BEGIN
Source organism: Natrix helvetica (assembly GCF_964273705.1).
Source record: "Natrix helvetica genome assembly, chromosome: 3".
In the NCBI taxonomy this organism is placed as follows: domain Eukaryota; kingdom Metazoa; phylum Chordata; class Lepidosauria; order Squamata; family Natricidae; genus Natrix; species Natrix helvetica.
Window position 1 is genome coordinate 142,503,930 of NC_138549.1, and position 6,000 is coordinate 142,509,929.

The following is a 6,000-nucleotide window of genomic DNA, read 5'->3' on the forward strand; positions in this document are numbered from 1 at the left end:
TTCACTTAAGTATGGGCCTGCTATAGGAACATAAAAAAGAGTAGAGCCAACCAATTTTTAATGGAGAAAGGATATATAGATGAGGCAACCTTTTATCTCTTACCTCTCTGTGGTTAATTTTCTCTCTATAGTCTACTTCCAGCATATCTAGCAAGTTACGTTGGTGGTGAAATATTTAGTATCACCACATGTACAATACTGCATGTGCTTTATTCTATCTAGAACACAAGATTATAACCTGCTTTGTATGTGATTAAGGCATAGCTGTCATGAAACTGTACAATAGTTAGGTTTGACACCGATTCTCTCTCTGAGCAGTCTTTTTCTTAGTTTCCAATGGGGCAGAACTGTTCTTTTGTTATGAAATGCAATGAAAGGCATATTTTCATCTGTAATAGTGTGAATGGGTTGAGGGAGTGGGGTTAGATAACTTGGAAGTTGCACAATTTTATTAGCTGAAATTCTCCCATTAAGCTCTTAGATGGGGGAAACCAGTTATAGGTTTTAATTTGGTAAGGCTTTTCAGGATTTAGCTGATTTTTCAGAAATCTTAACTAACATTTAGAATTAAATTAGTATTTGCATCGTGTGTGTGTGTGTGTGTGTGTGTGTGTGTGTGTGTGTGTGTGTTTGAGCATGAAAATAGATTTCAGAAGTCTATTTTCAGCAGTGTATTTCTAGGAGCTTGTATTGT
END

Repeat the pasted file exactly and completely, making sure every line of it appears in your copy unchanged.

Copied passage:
Source organism: Natrix helvetica (assembly GCF_964273705.1).
Source record: "Natrix helvetica genome assembly, chromosome: 3".
In the NCBI taxonomy this organism is placed as follows: domain Eukaryota; kingdom Metazoa; phylum Chordata; class Lepidosauria; order Squamata; family Natricidae; genus Natrix; species Natrix helvetica.
Window position 1 is genome coordinate 142,503,930 of NC_138549.1, and position 6,000 is coordinate 142,509,929.

The following is a 6,000-nucleotide window of genomic DNA, read 5'->3' on the forward strand; positions in this document are numbered from 1 at the left end:
TTCACTTAAGTATGGGCCTGCTATAGGAACATAAAAAAGAGTAGAGCCAACCAATTTTTAATGGAGAAAGGATATATAGATGAGGCAACCTTTTATCTCTTACCTCTCTGTGGTTAATTTTCTCTCTATAGTCTACTTCCAGCATATCTAGCAAGTTACGTTGGTGGTGAAATATTTAGTATCACCACATGTACAATACTGCATGTGCTTTATTCTATCTAGAACACAAGATTATAACCTGCTTTGTATGTGATTAAGGCATAGCTGTCATGAAACTGTACAATAGTTAGGTTTGACACCGATTCTCTCTCTGAGCAGTCTTTTTCTTAGTTTCCAATGGGGCAGAACTGTTCTTTTGTTATGAAATGCAATGAAAGGCATATTTTCATCTGTAATAGTGTGAATGGGTTGAGGGAGTGGGGTTAGATAACTTGGAAGTTGCACAATTTTATTAGCTGAAATTCTCCCATTAAGCTCTTAGATGGGGGAAACCAGTTATAGGTTTTAATTTGGTAAGGCTTTTCAGGATTTAGCTGATTTTTCAGAAATCTTAACTAACATTTAGAATTAAATTAGTATTTGCATCGTGTGTGTGTGTGTGTGTGTGTGTGTGTGTGTGTGTGTGTGTGTTTGAGCATGAAAATAGATTTCAGAAGTCTATTTTCAGCAGTGTATTTCTAGGAGCTTGTATTGT